Capturing the Audience S Attention

Capturing the Audience S Attention

ACTIVITIES

Capturing the Audience’s Attention

After reviewing this subject in the chapter, identify the particular attention-getter in each of the following opening statements:

  1. If I were an American and you were an American audience, I would probably begin my speech with a joke. If I were Japanese speaking to a Japanese audience, I would probably begin with an apology. Since I am neither American nor Japanese, I will begin with an apology for not telling a joke. (R. Moran)
  2. Today is a very special day in the lives of these young people seated before us. It is a day they will always refer to as their graduation day.
  3. William Butler Yeats said, "Education is not filling a bucket but lighting a fire." These words give us much to ponder tonight as we debate the future of this educational institution.
  4. Surveys show that the number one fear of Americans is public speaking. Number two is death. Death is number two. That means that at a funeral, the average American would rather be in the casket than doing the eulogy. (Jerry Seinfeld)
  5. As I begin my after-dinner speech tonight, I'd like to ask: How many of you know the fat content or number of grams of fat in the meal we just ate together?
  6. On September 11, 2001, the world mourned for the 3,000 people killed in the terrorist attacks on our country. That same day, over 30,000 people died of preventable causes. These 30,000 people didn't have twenty-four-hour television coverage to talk about the causes of their deaths. They weren't the subject of statements by powerful political figures. Donors didn't spring into action to meet their needs. That day and every day since, 30,000 children die of diseases—for which we have vaccinations—and hunger.

Outlining a Speech

Choose a current or historic speech from the following presidential speech archive, and outline it according to the principles and format discussed in the text. How effective do you consider the beginning, end, and transitions in the speech you selected? What pattern of organization did the speaker use?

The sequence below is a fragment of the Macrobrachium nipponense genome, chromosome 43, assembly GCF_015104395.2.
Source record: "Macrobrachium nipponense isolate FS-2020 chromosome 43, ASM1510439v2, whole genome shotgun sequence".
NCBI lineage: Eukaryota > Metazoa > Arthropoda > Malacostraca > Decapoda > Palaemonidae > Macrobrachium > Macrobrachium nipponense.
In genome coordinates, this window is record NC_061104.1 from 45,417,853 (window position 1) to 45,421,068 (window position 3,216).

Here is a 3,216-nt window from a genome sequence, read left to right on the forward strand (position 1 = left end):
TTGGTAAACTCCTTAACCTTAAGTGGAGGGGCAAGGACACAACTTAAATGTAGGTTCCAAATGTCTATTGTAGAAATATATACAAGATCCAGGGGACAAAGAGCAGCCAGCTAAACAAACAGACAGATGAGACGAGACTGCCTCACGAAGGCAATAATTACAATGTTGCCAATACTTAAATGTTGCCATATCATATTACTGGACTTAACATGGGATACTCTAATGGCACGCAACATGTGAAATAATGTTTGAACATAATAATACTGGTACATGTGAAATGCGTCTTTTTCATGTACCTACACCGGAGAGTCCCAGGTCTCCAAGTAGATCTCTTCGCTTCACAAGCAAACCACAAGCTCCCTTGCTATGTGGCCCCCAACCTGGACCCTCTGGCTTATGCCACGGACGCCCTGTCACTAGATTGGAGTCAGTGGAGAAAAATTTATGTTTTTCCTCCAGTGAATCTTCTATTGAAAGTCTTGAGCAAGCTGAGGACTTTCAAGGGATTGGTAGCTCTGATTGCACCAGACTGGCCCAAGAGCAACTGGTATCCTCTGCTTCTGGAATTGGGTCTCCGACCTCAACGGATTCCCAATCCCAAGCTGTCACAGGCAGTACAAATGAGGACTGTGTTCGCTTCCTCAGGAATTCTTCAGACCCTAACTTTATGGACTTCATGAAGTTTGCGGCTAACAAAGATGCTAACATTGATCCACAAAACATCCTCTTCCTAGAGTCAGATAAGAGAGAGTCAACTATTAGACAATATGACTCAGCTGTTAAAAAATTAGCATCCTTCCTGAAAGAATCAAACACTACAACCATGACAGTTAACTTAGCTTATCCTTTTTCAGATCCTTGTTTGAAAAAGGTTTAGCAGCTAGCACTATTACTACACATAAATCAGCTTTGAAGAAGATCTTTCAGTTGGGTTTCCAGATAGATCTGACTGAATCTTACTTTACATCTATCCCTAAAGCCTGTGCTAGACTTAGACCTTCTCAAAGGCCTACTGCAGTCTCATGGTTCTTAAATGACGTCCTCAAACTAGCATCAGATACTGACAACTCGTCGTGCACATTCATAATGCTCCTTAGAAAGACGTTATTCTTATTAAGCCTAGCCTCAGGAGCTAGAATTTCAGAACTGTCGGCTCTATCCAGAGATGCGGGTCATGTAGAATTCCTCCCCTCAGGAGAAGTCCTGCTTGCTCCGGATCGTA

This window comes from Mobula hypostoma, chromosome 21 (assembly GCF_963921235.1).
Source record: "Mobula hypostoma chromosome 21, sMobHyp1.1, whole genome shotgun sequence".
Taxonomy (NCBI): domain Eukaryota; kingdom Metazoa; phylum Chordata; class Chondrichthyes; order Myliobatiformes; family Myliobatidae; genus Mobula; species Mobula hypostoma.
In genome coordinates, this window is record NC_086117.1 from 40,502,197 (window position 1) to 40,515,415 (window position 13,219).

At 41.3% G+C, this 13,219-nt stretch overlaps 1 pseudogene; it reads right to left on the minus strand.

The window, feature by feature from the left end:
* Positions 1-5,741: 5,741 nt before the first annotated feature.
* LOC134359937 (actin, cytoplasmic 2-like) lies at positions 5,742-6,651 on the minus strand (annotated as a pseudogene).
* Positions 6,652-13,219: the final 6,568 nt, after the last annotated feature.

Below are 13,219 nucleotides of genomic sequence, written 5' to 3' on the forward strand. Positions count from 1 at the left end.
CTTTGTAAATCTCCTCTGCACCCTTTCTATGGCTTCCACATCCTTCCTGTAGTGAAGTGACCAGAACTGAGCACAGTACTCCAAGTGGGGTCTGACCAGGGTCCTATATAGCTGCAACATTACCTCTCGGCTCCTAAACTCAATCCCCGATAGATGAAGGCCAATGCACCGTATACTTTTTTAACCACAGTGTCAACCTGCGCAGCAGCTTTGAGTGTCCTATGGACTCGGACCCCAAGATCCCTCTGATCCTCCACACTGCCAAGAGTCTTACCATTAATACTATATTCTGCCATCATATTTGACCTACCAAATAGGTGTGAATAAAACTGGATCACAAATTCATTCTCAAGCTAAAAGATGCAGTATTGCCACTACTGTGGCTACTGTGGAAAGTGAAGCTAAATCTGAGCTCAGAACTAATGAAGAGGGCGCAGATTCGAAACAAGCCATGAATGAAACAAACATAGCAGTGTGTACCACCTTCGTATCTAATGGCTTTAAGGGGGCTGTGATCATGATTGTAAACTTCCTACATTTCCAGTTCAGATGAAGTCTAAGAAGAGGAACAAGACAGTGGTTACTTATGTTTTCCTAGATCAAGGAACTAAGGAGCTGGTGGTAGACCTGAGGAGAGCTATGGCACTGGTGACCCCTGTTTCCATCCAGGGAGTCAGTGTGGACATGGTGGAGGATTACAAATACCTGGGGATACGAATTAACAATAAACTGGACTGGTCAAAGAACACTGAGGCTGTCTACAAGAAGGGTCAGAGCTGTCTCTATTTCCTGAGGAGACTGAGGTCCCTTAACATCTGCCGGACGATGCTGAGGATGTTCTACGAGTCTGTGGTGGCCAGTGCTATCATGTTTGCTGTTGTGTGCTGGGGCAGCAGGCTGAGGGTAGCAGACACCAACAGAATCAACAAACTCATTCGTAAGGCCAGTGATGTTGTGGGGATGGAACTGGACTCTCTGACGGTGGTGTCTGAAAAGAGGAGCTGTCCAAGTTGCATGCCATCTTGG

Using Transitions

This website describes twelve helpful types of transitions. Write a transition statement of each type for a specific speech topic.

Division of Ideas and Parallel Wording

Practice the rule of division by dividing each of the following into three to five subcategories:

  1. Clothing
  2. Academic studies
  3. Crime
  4. Healthcare
  5. Fun
  6. Charities

Practice the rule of parallel wording by rewriting the following sentences to increase parallelism:

  1. You should never leave your car doors unlocked. Be sure to carry a flashlight and flares. Don't ever travel without adequate pre-trip maintenance to your vehicle.

  2. Future goals for humankind should be to end warfare and violence. To survive, the world needs to understand and build a global community to prevent famine. The environment is the greatest concern of this century.

  3. The family of the twenty-first century will probably have experienced divorce. Twenty-first-century families may have children through increased fertility technology. More families in the next century will be interracial.
  4. Education must include fluency in several languages. Without computer skills, there is no point in other education. The whole point of any education is to learn how to learn.